1. To increase the amount of electronic measurement at the local level, our options include expanding the current Local People Meter rollout into more markets, developing more affordable versions of the A/P Metering system for small Set Meter markets, and developing a battery operated, mailable meter for many existing Diary markets.
  1. To measure viewing outside the home, we will be able to draw upon an array of new technologies that can record and interpret audio signatures.At the same time, we will be evaluating several different methodological approaches, including whether to set up separate panels for each new measurement or to ask existing sample households also to measure viewing beyond the traditional television.We are also prepared to discuss further with Arbitron the role the PPM might play in measuring out-of-home viewing.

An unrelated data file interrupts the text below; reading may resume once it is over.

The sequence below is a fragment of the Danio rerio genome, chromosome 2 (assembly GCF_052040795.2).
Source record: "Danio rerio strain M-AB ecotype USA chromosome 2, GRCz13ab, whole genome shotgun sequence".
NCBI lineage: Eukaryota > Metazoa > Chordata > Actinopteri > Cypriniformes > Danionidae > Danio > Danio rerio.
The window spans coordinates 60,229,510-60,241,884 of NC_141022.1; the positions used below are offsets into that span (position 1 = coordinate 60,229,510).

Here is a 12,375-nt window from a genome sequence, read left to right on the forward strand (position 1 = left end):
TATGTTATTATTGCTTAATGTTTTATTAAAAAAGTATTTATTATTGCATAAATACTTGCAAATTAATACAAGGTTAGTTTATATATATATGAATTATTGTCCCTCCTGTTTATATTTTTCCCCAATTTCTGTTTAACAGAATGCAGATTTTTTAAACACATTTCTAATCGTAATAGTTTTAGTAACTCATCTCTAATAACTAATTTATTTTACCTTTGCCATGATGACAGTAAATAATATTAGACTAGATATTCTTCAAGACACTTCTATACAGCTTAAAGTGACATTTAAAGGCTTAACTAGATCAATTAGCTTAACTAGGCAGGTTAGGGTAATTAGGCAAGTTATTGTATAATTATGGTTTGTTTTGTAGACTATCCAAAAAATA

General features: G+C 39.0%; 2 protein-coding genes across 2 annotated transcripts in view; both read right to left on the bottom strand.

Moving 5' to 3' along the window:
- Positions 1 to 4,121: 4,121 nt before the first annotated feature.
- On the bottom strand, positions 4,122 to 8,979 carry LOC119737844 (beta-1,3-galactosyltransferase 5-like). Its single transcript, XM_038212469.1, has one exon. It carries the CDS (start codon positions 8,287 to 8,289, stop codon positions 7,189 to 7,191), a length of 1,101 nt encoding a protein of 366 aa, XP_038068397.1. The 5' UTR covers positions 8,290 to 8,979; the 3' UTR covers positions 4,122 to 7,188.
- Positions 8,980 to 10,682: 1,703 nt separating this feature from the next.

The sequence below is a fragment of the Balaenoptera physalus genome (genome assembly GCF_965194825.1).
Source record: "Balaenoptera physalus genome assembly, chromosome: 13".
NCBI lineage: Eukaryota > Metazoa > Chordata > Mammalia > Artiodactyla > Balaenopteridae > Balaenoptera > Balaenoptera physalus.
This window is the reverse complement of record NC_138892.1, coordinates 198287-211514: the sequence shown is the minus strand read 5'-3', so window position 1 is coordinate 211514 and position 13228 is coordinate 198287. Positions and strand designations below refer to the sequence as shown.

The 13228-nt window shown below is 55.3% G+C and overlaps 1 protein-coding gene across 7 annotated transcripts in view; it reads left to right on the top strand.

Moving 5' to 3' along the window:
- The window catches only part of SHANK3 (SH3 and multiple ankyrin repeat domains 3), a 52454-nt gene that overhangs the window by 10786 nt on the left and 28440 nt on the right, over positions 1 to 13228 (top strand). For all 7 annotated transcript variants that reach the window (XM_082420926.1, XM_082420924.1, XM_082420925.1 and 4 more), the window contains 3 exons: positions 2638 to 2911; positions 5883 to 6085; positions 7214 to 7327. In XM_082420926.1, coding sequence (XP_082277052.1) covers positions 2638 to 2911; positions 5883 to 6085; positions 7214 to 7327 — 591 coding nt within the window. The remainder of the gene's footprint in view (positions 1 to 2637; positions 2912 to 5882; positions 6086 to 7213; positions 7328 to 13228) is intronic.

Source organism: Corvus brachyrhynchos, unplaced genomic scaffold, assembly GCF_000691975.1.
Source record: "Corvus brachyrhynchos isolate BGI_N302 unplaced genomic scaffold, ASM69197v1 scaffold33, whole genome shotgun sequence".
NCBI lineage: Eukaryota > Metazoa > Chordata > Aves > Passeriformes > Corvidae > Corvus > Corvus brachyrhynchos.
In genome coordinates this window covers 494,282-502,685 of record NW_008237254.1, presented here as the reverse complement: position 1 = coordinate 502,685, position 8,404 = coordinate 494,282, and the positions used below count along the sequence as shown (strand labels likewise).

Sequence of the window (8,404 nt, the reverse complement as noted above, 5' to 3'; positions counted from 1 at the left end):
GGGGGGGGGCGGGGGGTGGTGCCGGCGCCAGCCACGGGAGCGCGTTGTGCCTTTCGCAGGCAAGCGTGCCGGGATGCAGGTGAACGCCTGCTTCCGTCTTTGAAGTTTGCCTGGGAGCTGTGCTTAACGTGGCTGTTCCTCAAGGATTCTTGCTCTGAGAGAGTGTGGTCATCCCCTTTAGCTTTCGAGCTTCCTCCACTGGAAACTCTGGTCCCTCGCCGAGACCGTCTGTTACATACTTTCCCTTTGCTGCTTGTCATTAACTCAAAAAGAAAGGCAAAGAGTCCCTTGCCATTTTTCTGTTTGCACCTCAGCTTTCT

1. To measure mobile viewing, we will continue developing various potential solutions. This may involve software metering developed several years ago that can take advantage of the existing capabilities of these devices, such as data backhaul path, microprocessor and memory.
  1. To measure viewing on the Internet, we again have several different options to discuss with clients, including the possibility of installing NielsenNetRatings meters in existing Nielsen television sample households or to continue with separate measurement services but integrate their information.

Arbitron’s Portable People Meter